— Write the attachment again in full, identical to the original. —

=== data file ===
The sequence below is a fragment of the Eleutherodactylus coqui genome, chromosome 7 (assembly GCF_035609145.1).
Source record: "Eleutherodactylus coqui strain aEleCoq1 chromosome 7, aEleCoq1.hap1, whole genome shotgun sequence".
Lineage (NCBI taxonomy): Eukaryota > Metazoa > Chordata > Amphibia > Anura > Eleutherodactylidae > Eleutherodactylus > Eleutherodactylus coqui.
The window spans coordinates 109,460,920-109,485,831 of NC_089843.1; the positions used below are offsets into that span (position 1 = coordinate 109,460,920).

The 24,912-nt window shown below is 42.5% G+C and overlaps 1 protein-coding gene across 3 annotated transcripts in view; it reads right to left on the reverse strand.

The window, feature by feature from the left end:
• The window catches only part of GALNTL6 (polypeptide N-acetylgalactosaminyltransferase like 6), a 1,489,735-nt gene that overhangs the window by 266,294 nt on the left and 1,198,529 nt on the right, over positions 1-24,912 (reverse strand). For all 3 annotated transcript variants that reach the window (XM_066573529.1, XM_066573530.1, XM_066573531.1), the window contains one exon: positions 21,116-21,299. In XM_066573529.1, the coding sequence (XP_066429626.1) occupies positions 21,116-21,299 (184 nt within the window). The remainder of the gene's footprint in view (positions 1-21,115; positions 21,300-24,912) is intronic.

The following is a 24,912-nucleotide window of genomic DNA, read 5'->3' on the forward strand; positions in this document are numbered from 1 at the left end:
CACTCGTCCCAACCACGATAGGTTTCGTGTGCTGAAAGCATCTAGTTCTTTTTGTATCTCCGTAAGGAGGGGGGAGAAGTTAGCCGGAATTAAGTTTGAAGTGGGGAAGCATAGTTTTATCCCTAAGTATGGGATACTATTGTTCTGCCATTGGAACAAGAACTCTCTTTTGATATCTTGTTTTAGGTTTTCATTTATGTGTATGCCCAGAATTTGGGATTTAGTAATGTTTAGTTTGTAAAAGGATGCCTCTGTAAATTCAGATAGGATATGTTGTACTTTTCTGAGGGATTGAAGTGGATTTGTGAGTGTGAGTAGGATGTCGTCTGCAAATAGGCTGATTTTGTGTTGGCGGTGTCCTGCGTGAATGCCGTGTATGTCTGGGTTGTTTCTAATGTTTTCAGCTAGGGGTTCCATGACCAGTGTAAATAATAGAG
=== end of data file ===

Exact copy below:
The sequence below is a fragment of the Eleutherodactylus coqui genome, chromosome 7 (assembly GCF_035609145.1).
Source record: "Eleutherodactylus coqui strain aEleCoq1 chromosome 7, aEleCoq1.hap1, whole genome shotgun sequence".
Lineage (NCBI taxonomy): Eukaryota > Metazoa > Chordata > Amphibia > Anura > Eleutherodactylidae > Eleutherodactylus > Eleutherodactylus coqui.
The window spans coordinates 109,460,920-109,485,831 of NC_089843.1; the positions used below are offsets into that span (position 1 = coordinate 109,460,920).

The 24,912-nt window shown below is 42.5% G+C and overlaps 1 protein-coding gene across 3 annotated transcripts in view; it reads right to left on the reverse strand.

The window, feature by feature from the left end:
• The window catches only part of GALNTL6 (polypeptide N-acetylgalactosaminyltransferase like 6), a 1,489,735-nt gene that overhangs the window by 266,294 nt on the left and 1,198,529 nt on the right, over positions 1-24,912 (reverse strand). For all 3 annotated transcript variants that reach the window (XM_066573529.1, XM_066573530.1, XM_066573531.1), the window contains one exon: positions 21,116-21,299. In XM_066573529.1, the coding sequence (XP_066429626.1) occupies positions 21,116-21,299 (184 nt within the window). The remainder of the gene's footprint in view (positions 1-21,115; positions 21,300-24,912) is intronic.

The following is a 24,912-nucleotide window of genomic DNA, read 5'->3' on the forward strand; positions in this document are numbered from 1 at the left end:
CACTCGTCCCAACCACGATAGGTTTCGTGTGCTGAAAGCATCTAGTTCTTTTTGTATCTCCGTAAGGAGGGGGGAGAAGTTAGCCGGAATTAAGTTTGAAGTGGGGAAGCATAGTTTTATCCCTAAGTATGGGATACTATTGTTCTGCCATTGGAACAAGAACTCTCTTTTGATATCTTGTTTTAGGTTTTCATTTATGTGTATGCCCAGAATTTGGGATTTAGTAATGTTTAGTTTGTAAAAGGATGCCTCTGTAAATTCAGATAGGATATGTTGTACTTTTCTGAGGGATTGAAGTGGATTTGTGAGTGTGAGTAGGATGTCGTCTGCAAATAGGCTGATTTTGTGTTGGCGGTGTCCTGCGTGAATGCCGTGTATGTCTGGGTTGTTTCTAATGTTTTCAGCTAGGGGTTCCATGACCAGTGTAAATAATAGAG